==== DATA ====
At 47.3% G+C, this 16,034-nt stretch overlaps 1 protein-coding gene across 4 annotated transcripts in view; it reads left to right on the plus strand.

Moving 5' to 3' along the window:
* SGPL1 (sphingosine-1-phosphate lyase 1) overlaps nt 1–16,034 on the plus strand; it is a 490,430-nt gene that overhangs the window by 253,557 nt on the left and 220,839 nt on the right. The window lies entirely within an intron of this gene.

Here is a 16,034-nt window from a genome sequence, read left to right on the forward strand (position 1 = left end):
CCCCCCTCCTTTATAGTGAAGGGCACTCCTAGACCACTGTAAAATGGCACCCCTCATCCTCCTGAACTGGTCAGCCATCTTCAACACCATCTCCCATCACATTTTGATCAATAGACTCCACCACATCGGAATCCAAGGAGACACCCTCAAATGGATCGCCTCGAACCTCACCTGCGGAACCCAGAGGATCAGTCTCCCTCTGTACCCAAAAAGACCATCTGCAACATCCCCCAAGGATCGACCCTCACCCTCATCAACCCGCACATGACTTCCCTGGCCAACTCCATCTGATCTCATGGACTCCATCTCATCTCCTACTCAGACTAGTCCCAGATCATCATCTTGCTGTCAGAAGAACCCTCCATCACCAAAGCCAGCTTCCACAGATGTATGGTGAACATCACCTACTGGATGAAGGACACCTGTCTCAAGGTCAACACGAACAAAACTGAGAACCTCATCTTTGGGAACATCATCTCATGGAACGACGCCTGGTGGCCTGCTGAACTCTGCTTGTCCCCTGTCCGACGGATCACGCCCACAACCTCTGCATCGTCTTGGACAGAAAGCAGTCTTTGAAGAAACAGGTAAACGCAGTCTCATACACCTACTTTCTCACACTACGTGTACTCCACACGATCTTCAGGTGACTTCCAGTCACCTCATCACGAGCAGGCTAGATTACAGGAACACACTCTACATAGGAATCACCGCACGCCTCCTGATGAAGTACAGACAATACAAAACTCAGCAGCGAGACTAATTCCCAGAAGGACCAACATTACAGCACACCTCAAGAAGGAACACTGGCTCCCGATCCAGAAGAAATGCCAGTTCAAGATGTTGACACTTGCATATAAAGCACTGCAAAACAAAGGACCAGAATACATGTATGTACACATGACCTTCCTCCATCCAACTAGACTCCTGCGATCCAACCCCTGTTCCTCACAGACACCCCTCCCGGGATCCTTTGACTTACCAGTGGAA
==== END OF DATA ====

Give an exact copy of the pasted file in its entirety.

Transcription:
At 47.3% G+C, this 16,034-nt stretch overlaps 1 protein-coding gene across 4 annotated transcripts in view; it reads left to right on the plus strand.

Moving 5' to 3' along the window:
* SGPL1 (sphingosine-1-phosphate lyase 1) overlaps nt 1–16,034 on the plus strand; it is a 490,430-nt gene that overhangs the window by 253,557 nt on the left and 220,839 nt on the right. The window lies entirely within an intron of this gene.

Here is a 16,034-nt window from a genome sequence, read left to right on the forward strand (position 1 = left end):
CCCCCCTCCTTTATAGTGAAGGGCACTCCTAGACCACTGTAAAATGGCACCCCTCATCCTCCTGAACTGGTCAGCCATCTTCAACACCATCTCCCATCACATTTTGATCAATAGACTCCACCACATCGGAATCCAAGGAGACACCCTCAAATGGATCGCCTCGAACCTCACCTGCGGAACCCAGAGGATCAGTCTCCCTCTGTACCCAAAAAGACCATCTGCAACATCCCCCAAGGATCGACCCTCACCCTCATCAACCCGCACATGACTTCCCTGGCCAACTCCATCTGATCTCATGGACTCCATCTCATCTCCTACTCAGACTAGTCCCAGATCATCATCTTGCTGTCAGAAGAACCCTCCATCACCAAAGCCAGCTTCCACAGATGTATGGTGAACATCACCTACTGGATGAAGGACACCTGTCTCAAGGTCAACACGAACAAAACTGAGAACCTCATCTTTGGGAACATCATCTCATGGAACGACGCCTGGTGGCCTGCTGAACTCTGCTTGTCCCCTGTCCGACGGATCACGCCCACAACCTCTGCATCGTCTTGGACAGAAAGCAGTCTTTGAAGAAACAGGTAAACGCAGTCTCATACACCTACTTTCTCACACTACGTGTACTCCACACGATCTTCAGGTGACTTCCAGTCACCTCATCACGAGCAGGCTAGATTACAGGAACACACTCTACATAGGAATCACCGCACGCCTCCTGATGAAGTACAGACAATACAAAACTCAGCAGCGAGACTAATTCCCAGAAGGACCAACATTACAGCACACCTCAAGAAGGAACACTGGCTCCCGATCCAGAAGAAATGCCAGTTCAAGATGTTGACACTTGCATATAAAGCACTGCAAAACAAAGGACCAGAATACATGTATGTACACATGACCTTCCTCCATCCAACTAGACTCCTGCGATCCAACCCCTGTTCCTCACAGACACCCCTCCCGGGATCCTTTGACTTACCAGTGGAA